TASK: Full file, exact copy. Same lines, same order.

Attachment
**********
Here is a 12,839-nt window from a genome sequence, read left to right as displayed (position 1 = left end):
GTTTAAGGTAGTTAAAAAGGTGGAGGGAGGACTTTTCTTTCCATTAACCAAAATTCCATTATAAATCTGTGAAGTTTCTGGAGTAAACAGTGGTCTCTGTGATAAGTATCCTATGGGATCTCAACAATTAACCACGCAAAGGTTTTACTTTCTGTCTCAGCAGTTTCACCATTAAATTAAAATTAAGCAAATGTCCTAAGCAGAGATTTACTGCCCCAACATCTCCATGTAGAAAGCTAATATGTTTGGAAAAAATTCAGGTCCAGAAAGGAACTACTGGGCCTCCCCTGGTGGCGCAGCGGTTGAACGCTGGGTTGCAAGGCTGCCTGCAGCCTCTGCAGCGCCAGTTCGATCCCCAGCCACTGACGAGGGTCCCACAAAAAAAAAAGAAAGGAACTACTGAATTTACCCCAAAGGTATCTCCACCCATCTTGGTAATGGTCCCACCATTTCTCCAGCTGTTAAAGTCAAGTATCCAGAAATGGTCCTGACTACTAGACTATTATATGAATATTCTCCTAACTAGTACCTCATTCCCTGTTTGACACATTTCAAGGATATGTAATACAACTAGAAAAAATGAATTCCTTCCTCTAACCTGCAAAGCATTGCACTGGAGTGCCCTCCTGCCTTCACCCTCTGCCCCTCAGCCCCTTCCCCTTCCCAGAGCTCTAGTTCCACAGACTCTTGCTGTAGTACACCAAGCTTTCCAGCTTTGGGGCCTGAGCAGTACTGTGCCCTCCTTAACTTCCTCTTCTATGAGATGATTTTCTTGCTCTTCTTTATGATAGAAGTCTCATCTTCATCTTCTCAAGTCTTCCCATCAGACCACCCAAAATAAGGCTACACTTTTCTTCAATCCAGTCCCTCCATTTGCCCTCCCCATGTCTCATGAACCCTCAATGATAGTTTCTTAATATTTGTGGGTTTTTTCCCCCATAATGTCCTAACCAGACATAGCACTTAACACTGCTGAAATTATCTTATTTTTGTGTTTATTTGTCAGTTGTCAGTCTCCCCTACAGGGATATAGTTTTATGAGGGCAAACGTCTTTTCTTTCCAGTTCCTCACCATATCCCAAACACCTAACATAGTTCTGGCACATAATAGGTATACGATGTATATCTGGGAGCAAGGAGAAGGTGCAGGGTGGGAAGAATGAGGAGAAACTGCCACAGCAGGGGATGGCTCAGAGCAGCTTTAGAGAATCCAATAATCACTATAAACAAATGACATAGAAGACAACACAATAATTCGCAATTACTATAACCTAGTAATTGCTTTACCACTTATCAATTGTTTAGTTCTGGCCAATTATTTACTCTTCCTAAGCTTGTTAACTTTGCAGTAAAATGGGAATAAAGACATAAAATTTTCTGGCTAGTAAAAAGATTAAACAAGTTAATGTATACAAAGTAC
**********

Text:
Here is a 12,839-nt window from a genome sequence, read left to right as displayed (position 1 = left end):
GTTTAAGGTAGTTAAAAAGGTGGAGGGAGGACTTTTCTTTCCATTAACCAAAATTCCATTATAAATCTGTGAAGTTTCTGGAGTAAACAGTGGTCTCTGTGATAAGTATCCTATGGGATCTCAACAATTAACCACGCAAAGGTTTTACTTTCTGTCTCAGCAGTTTCACCATTAAATTAAAATTAAGCAAATGTCCTAAGCAGAGATTTACTGCCCCAACATCTCCATGTAGAAAGCTAATATGTTTGGAAAAAATTCAGGTCCAGAAAGGAACTACTGGGCCTCCCCTGGTGGCGCAGCGGTTGAACGCTGGGTTGCAAGGCTGCCTGCAGCCTCTGCAGCGCCAGTTCGATCCCCAGCCACTGACGAGGGTCCCACAAAAAAAAAAGAAAGGAACTACTGAATTTACCCCAAAGGTATCTCCACCCATCTTGGTAATGGTCCCACCATTTCTCCAGCTGTTAAAGTCAAGTATCCAGAAATGGTCCTGACTACTAGACTATTATATGAATATTCTCCTAACTAGTACCTCATTCCCTGTTTGACACATTTCAAGGATATGTAATACAACTAGAAAAAATGAATTCCTTCCTCTAACCTGCAAAGCATTGCACTGGAGTGCCCTCCTGCCTTCACCCTCTGCCCCTCAGCCCCTTCCCCTTCCCAGAGCTCTAGTTCCACAGACTCTTGCTGTAGTACACCAAGCTTTCCAGCTTTGGGGCCTGAGCAGTACTGTGCCCTCCTTAACTTCCTCTTCTATGAGATGATTTTCTTGCTCTTCTTTATGATAGAAGTCTCATCTTCATCTTCTCAAGTCTTCCCATCAGACCACCCAAAATAAGGCTACACTTTTCTTCAATCCAGTCCCTCCATTTGCCCTCCCCATGTCTCATGAACCCTCAATGATAGTTTCTTAATATTTGTGGGTTTTTTCCCCCATAATGTCCTAACCAGACATAGCACTTAACACTGCTGAAATTATCTTATTTTTGTGTTTATTTGTCAGTTGTCAGTCTCCCCTACAGGGATATAGTTTTATGAGGGCAAACGTCTTTTCTTTCCAGTTCCTCACCATATCCCAAACACCTAACATAGTTCTGGCACATAATAGGTATACGATGTATATCTGGGAGCAAGGAGAAGGTGCAGGGTGGGAAGAATGAGGAGAAACTGCCACAGCAGGGGATGGCTCAGAGCAGCTTTAGAGAATCCAATAATCACTATAAACAAATGACATAGAAGACAACACAATAATTCGCAATTACTATAACCTAGTAATTGCTTTACCACTTATCAATTGTTTAGTTCTGGCCAATTATTTACTCTTCCTAAGCTTGTTAACTTTGCAGTAAAATGGGAATAAAGACATAAAATTTTCTGGCTAGTAAAAAGATTAAACAAGTTAATGTATACAAAGTAC